Conversations unfold as a series of turns, and turn taking is negotiated through a complex set of verbal and nonverbal signals that are consciously and subconsciously received. In this sense, conversational turn taking has been likened to a dance where communicators try to avoid stepping on each other’s toes. One of the most frequent glitches in the turn-taking process is interruption, but not all interruptions are considered “bad listening.” An interruption could be unintentional if we misread cues and think a person is done speaking only to have him or her start up again at the same time we do. Sometimes interruptions are more like overlapping statements that show support (e.g., “I think so too.”) or excitement about the conversation (e.g., “That’s so cool!”). Back-channel cues like “uh-huh,” as we learned earlier, also overlap with a speaker’s message. We may also interrupt out of necessity if we’re engaged in a task with the other person and need to offer directions (e.g., “Turn left here.”), instructions (e.g., “Will you whisk the eggs?”), or warnings (e.g., “Look out behind you!”). All these interruptions are not typically thought of as evidence of bad listening unless they become distracting for the speaker or are unnecessary.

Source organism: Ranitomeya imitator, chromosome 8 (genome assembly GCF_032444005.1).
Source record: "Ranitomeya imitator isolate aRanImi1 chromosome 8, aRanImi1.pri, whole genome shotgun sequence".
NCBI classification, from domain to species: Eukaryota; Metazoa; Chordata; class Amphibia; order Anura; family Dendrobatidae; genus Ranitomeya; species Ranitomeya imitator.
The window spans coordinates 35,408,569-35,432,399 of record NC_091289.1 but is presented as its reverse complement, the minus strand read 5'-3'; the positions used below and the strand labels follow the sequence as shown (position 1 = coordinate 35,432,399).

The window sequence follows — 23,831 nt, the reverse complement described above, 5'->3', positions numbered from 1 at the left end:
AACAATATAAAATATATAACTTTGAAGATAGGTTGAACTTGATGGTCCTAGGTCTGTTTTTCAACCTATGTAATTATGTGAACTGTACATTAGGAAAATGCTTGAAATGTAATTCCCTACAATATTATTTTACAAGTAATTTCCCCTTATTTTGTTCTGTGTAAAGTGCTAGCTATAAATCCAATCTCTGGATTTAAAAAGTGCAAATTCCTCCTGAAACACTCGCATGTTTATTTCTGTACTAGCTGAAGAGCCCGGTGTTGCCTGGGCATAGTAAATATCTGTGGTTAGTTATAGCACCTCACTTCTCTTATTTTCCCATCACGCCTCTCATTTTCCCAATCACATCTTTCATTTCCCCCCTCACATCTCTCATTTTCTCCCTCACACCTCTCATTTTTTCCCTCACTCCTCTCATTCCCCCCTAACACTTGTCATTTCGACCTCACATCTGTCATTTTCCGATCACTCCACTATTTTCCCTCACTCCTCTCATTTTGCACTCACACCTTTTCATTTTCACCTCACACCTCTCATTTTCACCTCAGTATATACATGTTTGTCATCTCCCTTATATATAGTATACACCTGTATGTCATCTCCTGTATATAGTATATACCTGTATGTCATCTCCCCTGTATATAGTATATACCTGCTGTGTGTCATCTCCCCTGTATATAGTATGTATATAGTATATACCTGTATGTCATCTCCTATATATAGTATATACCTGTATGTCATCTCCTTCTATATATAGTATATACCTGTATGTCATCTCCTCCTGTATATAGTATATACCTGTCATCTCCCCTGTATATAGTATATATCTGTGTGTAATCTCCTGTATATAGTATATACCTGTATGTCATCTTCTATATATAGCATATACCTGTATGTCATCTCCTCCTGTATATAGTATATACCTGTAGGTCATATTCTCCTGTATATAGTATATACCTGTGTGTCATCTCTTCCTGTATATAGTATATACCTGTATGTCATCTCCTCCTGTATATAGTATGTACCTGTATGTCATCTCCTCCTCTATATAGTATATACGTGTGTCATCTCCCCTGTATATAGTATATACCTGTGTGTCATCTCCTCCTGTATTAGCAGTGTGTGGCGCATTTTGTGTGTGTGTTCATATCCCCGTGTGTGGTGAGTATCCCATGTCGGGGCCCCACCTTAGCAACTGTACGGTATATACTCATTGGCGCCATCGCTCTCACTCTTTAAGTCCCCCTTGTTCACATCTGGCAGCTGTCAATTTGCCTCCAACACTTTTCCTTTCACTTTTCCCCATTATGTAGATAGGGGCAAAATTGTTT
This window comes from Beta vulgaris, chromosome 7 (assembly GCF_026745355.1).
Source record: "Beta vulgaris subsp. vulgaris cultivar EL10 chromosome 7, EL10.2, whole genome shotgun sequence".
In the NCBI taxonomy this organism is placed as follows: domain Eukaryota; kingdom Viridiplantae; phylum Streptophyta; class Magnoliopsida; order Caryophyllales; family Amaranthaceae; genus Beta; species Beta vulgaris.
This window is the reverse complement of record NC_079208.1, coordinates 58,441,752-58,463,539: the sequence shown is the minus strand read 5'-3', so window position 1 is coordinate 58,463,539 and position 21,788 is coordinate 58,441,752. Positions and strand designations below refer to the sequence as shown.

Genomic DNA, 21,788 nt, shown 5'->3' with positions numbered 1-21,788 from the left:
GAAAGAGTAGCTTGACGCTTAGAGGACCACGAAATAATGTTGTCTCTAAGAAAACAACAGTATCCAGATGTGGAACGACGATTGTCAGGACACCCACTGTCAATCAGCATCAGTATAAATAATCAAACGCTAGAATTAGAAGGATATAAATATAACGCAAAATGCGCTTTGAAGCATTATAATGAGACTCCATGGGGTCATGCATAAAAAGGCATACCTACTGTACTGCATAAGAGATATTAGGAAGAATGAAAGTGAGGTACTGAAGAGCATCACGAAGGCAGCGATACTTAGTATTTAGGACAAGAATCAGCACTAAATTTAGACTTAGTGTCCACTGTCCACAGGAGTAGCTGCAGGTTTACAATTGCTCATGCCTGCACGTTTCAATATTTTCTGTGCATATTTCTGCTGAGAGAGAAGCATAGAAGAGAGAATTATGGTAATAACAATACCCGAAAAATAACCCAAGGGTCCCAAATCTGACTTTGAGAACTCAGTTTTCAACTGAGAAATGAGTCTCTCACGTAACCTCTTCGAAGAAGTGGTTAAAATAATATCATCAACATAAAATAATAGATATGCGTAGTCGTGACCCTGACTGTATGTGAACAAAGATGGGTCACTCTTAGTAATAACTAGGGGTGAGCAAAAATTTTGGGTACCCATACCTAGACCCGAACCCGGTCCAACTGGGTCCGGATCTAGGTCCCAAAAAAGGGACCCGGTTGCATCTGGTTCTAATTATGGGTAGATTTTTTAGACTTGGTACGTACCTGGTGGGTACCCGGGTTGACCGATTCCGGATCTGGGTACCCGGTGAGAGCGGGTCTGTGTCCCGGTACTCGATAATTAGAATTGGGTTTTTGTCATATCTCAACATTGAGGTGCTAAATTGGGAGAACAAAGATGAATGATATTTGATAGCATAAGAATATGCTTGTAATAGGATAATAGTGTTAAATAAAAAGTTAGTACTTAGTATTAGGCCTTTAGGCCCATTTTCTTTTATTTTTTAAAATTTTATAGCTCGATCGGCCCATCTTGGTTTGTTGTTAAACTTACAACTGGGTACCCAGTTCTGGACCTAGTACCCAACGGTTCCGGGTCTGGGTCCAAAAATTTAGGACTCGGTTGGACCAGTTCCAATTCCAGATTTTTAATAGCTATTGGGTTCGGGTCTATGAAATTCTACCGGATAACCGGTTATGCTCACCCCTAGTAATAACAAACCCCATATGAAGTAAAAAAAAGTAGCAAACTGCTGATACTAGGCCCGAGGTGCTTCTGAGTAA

Unintentional interruptions can still be considered bad listening if they result from mindless communication. As we’ve already learned, intended meaning is not as important as the meaning that is generated in the interaction itself. So if you interrupt unintentionally, but because you were only half-listening, then the interruption is still evidence of bad listening. The speaker may form a negative impression of you that can’t just be erased by you noting that you didn’t “mean to interrupt.” Interruptions can also be used as an attempt to dominate a conversation. A person engaging in this type of interruption may lead the other communicator to try to assert dominance, too, resulting in a competition to see who can hold the floor the longest or the most often. More than likely, though, the speaker will form a negative impression of the interrupter and may withdraw from the conversation.

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